In 1940 Bloch assumed a professorship at the University of California at Berkeley, where he taught summer courses until his retirement, in 1952. But for the most part he lived and worked in Agate Beach, Oregon. He cannot be said to have established any particular compositional school; nor did he aspire to any avant-garde or radical departures. Yet he carved out an emblematic personal style, relying on a variety of proven techniques and approaches and exploiting these with intense individuality. A number of his chamber works have a decidedly neoclassical stamp; other pieces, including his so-called epic works, might be viewed under a neo-Romantic lens; and still other compositions reveal the imprint of expressionism. But regardless of style or technique, and even though he was not averse to some experimentation with atonality and twelve-tone thematic constructions, he always insisted on the central role of melody in his creative process. For him, as he proclaimed many times, music was a spiritual experience.

Two festivals were devoted to Bloch’s music in London, in 1934 and in 1937. The esteemed musicologist and music critic Ernest Newman, in his review of concerts of the latter, observed in the Times of London:

Bloch, I suppose, is the first truly Jewish composer the modern world has known. Bloch writes Jewish music; and an order of imagination, a range of perception, personal and racial, here come into play that have been submerged by centuries of European culture. It is not only that Bloch presents us with images and experiences hitherto strange to Western music; what especially attracts some of us to his work is the new freedom of his language—really a reversion to a freedom possessed by music centuries ago but long since lost.

Bloch himself had much to say about his art vis-à-vis Judaic expression. He differed sharply from the composers associated with the Russian-born New National School in Jewish music, who had sought to create a classically oriented music based on authentic secular as well as sacred Jewish folk music and folklore. “It is not my purpose, not my desire, to attempt a ‘reconstitution’ of Jewish music,” he once explained:

or to base my works on melodies more or less authentic. I am not an archaeologist. I hold it of first importance to write good, genuine music, my music. It is the Jewish soul that interests me, the complex glowing agitated soul that I feel vibrating throughout the Bible; the freshness and naïveté of the Patriarchs; the violence that is evident in the prophetic books, the Jew’s savage love of justice; the despair of the Preacher in Jerusalem; the sorrow and immensity of the Book of Job, the sensuality of the Song of Songs. All this is in us; all this is in me, and it is the better part of me. It is all that I endeavor to hear in myself and to transcribe in my music: the venerable emotion of the race that slumbers way down in our souls.

In 1938, the sole issue of Musica Hebraica—intended as the first of an ongoing journal ad seriatum—was published in Jerusalem. One of its articles, by Mary Tibaldi Chiesa, was prefaced by Bloch’s “manifesto” concerning his Jewish and Judaically related music:

In my work termed “Jewish”—my Psalms, Schelomo, Israel, Trois poemes juifs, Voice in the Wilderness—I have not approached the problem from without by employing melodies more or less authentic (frequently borrowed from or under the influence of other nations) or “Oriental” formulae, rhythms, or intervals more or less sacred!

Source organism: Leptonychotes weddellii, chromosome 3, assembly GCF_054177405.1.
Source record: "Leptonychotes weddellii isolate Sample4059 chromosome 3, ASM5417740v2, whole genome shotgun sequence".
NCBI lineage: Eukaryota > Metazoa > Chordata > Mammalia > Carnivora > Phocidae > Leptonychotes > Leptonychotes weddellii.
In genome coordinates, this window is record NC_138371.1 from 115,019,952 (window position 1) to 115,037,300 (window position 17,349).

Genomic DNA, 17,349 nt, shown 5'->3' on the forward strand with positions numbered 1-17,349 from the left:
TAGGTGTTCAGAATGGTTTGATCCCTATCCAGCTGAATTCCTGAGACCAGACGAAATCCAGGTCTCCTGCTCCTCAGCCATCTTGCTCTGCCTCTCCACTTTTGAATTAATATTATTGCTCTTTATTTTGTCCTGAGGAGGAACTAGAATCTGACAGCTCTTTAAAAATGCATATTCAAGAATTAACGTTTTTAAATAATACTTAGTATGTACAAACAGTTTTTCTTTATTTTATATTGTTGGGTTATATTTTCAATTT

NO! I have but listened to an inner voice, deep, secret, insistent, ardent—an instinct much more than cold and dry reason, a voice which seemed to come from far beyond myself, far beyond my parents … a voice which surged up in me upon reading certain passages in the Bible, Job, Ecclesiastes, the Psalms, The Prophets….

This entire Jewish heritage moved me deeply; it was reborn in my music. To what extent it is Jewish or to what extent it is just Ernest Bloch, of that I know nothing. The future alone will decide.

The erudite Jewish music scholar Albert Weisser, at the time of his premature death, in 1982, was working on a study of Bloch’s significance as a contributor to serious Jewish music. He was particularly interested in addressing some of Bloch’s supposed ambivalence and some of the contradictions and complexities that had become the focus of critical attention by the beginning of the 1980s, even though the full range of Bloch’s letters—which now have been made public and which present even deeper problems to any objective historian—was not available to Weisser. Among Weisser’s papers is a tentative draft concerning Bloch, which, in the depth of its perceptions, is worth quoting:

For a long time now it has been both fashionable and fatuous to write of Bloch mainly as something of a schizoid musical personality that could be strictly divided between the “Jewish Bloch” and the “universal Bloch.” This is a vast simplification. In truth the Bloch that matters—and that will remain—is to be found in works that are explicitly Jewish and those abstract works in which the Jewish musical elements are not so easily recognizable, but are redefined, reordered, and brought to what are, for them, new formations.

…As much as he might have tried, Bloch could never totally lose his Jewish musical accent…. He undoubtedly wrote best, with individuality and pungency, when he drew from the true vein of his creative source, his Jewish heritage and its emotive experiences—whatever his contradictions, evasions, resentments, and estrangements. And it could very well be that his most cogent works derive their force and impress from the stress induced by his Jewishness and his ambivalent relationship to it.

…However retrogressive and démodé his example may appear in contemporary progressive music circles, it is in Jewish music, and particularly American Jewish music, that Bloch is still a major figure and is likely to remain so: to esteem, to praise, to emulate—but also to parody, to run at full tilt, to deflate, to topple, and to supercede. But ignore him at your risk. He is among the best Jewish music has ever had.

The depth of Bloch’s impact on American music can also be seen in the roster of his students. Among them were such eventually important and successful composers as Roger Sessions, Quincy Porter, Bernard Rogers, George Antheil, and Randall Thompson. His articles on music and music education include “Musical Education” (1927); “Man and Music” (1933); “Securing the Best Results from Piano Study” (1923); “The Pitfalls of Memorizing” (1923); and “Ernest Bloch Surveys the Problems of Music Education” (1921).

Photo Credit: Eric Johnson Collection of Ernest Bloch Photographs, Library of Congress

By: Neil W. Levin